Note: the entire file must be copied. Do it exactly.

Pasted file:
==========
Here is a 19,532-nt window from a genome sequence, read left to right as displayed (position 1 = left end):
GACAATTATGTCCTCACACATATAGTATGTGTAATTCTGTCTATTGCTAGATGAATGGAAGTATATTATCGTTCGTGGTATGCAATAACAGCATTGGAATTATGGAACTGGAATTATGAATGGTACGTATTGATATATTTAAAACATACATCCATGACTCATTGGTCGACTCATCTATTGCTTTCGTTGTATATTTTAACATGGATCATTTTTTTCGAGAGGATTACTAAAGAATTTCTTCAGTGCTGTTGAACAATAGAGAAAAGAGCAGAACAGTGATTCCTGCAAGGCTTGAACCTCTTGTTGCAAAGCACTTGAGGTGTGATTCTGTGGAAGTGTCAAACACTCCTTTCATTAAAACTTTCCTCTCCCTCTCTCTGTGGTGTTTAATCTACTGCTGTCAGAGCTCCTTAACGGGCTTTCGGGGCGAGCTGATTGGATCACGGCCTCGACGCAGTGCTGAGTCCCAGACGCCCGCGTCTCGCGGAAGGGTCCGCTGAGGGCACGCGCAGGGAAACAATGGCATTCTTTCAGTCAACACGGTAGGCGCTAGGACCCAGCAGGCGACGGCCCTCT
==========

Here is a 19,532-nt window from a genome sequence, read left to right as displayed (position 1 = left end):
GACAATTATGTCCTCACACATATAGTATGTGTAATTCTGTCTATTGCTAGATGAATGGAAGTATATTATCGTTCGTGGTATGCAATAACAGCATTGGAATTATGGAACTGGAATTATGAATGGTACGTATTGATATATTTAAAACATACATCCATGACTCATTGGTCGACTCATCTATTGCTTTCGTTGTATATTTTAACATGGATCATTTTTTTCGAGAGGATTACTAAAGAATTTCTTCAGTGCTGTTGAACAATAGAGAAAAGAGCAGAACAGTGATTCCTGCAAGGCTTGAACCTCTTGTTGCAAAGCACTTGAGGTGTGATTCTGTGGAAGTGTCAAACACTCCTTTCATTAAAACTTTCCTCTCCCTCTCTCTGTGGTGTTTAATCTACTGCTGTCAGAGCTCCTTAACGGGCTTTCGGGGCGAGCTGATTGGATCACGGCCTCGACGCAGTGCTGAGTCCCAGACGCCCGCGTCTCGCGGAAGGGTCCGCTGAGGGCACGCGCAGGGAAACAATGGCATTCTTTCAGTCAACACGGTAGGCGCTAGGACCCAGCAGGCGACGGCCCTCT